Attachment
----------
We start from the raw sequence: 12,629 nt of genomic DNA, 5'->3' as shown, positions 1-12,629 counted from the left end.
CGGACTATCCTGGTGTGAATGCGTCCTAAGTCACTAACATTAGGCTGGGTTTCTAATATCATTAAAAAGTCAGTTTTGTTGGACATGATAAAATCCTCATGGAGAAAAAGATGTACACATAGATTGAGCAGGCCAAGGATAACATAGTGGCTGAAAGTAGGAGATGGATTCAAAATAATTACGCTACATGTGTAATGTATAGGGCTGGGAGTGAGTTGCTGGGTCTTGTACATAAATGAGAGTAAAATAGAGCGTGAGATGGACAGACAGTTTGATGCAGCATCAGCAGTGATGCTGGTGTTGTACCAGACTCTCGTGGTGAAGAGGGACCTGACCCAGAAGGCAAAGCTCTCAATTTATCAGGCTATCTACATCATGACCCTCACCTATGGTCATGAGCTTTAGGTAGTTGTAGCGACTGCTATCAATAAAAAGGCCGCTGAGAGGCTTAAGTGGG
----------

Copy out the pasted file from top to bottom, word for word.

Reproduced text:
We start from the raw sequence: 12,629 nt of genomic DNA, 5'->3' as shown, positions 1-12,629 counted from the left end.
CGGACTATCCTGGTGTGAATGCGTCCTAAGTCACTAACATTAGGCTGGGTTTCTAATATCATTAAAAAGTCAGTTTTGTTGGACATGATAAAATCCTCATGGAGAAAAAGATGTACACATAGATTGAGCAGGCCAAGGATAACATAGTGGCTGAAAGTAGGAGATGGATTCAAAATAATTACGCTACATGTGTAATGTATAGGGCTGGGAGTGAGTTGCTGGGTCTTGTACATAAATGAGAGTAAAATAGAGCGTGAGATGGACAGACAGTTTGATGCAGCATCAGCAGTGATGCTGGTGTTGTACCAGACTCTCGTGGTGAAGAGGGACCTGACCCAGAAGGCAAAGCTCTCAATTTATCAGGCTATCTACATCATGACCCTCACCTATGGTCATGAGCTTTAGGTAGTTGTAGCGACTGCTATCAATAAAAAGGCCGCTGAGAGGCTTAAGTGGG